If you’re a homeowner thinking of investing in a swimming pool to cool down in the Australian summer time, there are a few things to contemplate before diving in. While pools are great fun, the research and paperwork that comes along with them isn’t that much of a blast – but it’s necessary.
In theory, water features are a good investment, too. A 2012 survey by Swimart found that in terms of value, pools can add an average of $30,000 to the property price. However, swimming pools are also seen as a lifestyle feature, so they can really narrow your market.
Before you can finally take the plunge, it’s important to make sure all of these things are covered.
Design and appearance
The design and appearance of your pool goes hand in hand with its function. What will your pool be used for the most? Cooling off in the summer? Entertaining friends? Or are they for the kids to play around in during holidays?
Based on the pool’s function, you can start to determine size, shape, depth and type. What’s best suited for your needs? An above-ground pool? In-ground fibre-glass? A concrete pool? Before you can make these decisions, you need get to know the lay of your land and to make sure you have all the right dimensions with you when you start meeting with pool builders. Getting the help of a professional will also help you if you ever put your house up for sale.
The style of your pool and materials used to build it will also determine how much maintenance will be required in the future. For example, pools with smooth surfaces like fibre-glass pools are algae-resistant and are therefore fairly low-maintenance, according to Home Design Directory.
Rules and regulations
It’s important to have all the legals in order when you’re building a new pool. Do your research and find out what needs to be done to comply with state and national fencing and water legislation and also with local building and safety regulations. The Victorian Building Authority states that all pool or spa areas are required to have a barrier if the water feature contains water more than 30 cm deep.
Kidsafe Victoria provides some additional rules:
- All pools and spas built after 2010 require an isolation fence. This means the barrier has to be four-sided, and the pool should not be directly accessible from the house.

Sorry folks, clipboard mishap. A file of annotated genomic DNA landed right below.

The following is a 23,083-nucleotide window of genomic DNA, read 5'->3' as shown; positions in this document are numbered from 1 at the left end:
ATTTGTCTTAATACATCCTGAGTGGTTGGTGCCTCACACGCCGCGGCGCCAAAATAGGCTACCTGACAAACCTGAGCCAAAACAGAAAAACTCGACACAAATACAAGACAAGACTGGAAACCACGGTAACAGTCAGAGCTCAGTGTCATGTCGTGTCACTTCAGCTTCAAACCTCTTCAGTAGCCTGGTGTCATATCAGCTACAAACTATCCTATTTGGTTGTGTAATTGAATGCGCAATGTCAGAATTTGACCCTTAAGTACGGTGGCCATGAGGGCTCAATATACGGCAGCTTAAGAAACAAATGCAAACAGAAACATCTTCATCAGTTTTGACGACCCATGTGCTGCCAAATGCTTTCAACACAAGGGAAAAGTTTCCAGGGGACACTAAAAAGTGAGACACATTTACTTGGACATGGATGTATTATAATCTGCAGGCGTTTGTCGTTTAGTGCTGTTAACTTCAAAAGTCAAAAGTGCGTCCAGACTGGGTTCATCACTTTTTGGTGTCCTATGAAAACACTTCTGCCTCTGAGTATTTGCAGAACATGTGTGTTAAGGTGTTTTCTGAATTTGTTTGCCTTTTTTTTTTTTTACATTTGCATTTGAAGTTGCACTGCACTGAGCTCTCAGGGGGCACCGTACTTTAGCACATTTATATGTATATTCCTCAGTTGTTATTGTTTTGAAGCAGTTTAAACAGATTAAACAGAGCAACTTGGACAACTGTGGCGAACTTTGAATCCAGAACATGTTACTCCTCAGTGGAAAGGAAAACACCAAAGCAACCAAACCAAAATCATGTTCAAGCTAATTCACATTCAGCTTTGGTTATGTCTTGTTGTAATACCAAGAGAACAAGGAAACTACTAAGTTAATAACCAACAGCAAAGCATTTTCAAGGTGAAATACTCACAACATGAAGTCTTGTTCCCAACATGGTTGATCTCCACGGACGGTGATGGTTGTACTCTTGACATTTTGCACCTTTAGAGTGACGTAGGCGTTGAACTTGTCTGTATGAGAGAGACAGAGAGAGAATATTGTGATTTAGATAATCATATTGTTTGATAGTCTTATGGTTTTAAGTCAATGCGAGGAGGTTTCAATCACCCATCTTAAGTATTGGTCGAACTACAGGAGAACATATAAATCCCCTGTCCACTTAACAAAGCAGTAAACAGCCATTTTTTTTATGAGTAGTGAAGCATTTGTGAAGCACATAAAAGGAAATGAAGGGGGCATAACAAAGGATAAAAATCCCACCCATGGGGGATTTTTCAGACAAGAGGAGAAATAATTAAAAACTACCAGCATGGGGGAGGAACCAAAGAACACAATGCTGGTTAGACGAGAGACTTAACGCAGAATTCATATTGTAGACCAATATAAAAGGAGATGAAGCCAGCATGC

- The gates must be self-latching and self-closing.
- The safety barriers must be at least 1.2 metres high.
- Climbable objects such as chairs, pot plants or pool pumps must be moved away from the barriers.
- Leaving the gate propped open is illegal.
Once you’re clear on what the fencing regulations are, it’s good to keep in mind that the approved barriers have to be in place before the pool is filled.
Ask your pool builder the right questions
A swimming pool is a big investment, so it’s imperative that you and your builder are on the same page. Make sure you know exactly what you’re purchasing and what you’re covered for. The Swimming Pool and Spa Association of Australia strongly recommends using a registered building practitioner. In Victoria this would make domestic building insurance your builder’s responsibility for work over $16,000.
To avoid any surprises or hidden costs, make sure you get a detailed quote. Cover everything from what’s included to what’s not, and get it in writing too. This shouldn’t be a problem if your pool builder is a licenced builder with professional credentials.
Once you’ve got your builder, you can get your building permit. This needs to be issued by a registered surveyor. When you’re good to go, it’s best not to wait too long because work must start within 12 months of the date when the permit was issued.
Finally, a good thing to think about when you start your pool-building adventure is maintenance. Filters, pumps and chemicals will become regular expenses, as well as high water bills, says Home Design Directory.
Once all these rules and regulations are taken care of, you’ll be ready to take a swim in your brand new customised, permitted and fenced swimming pool.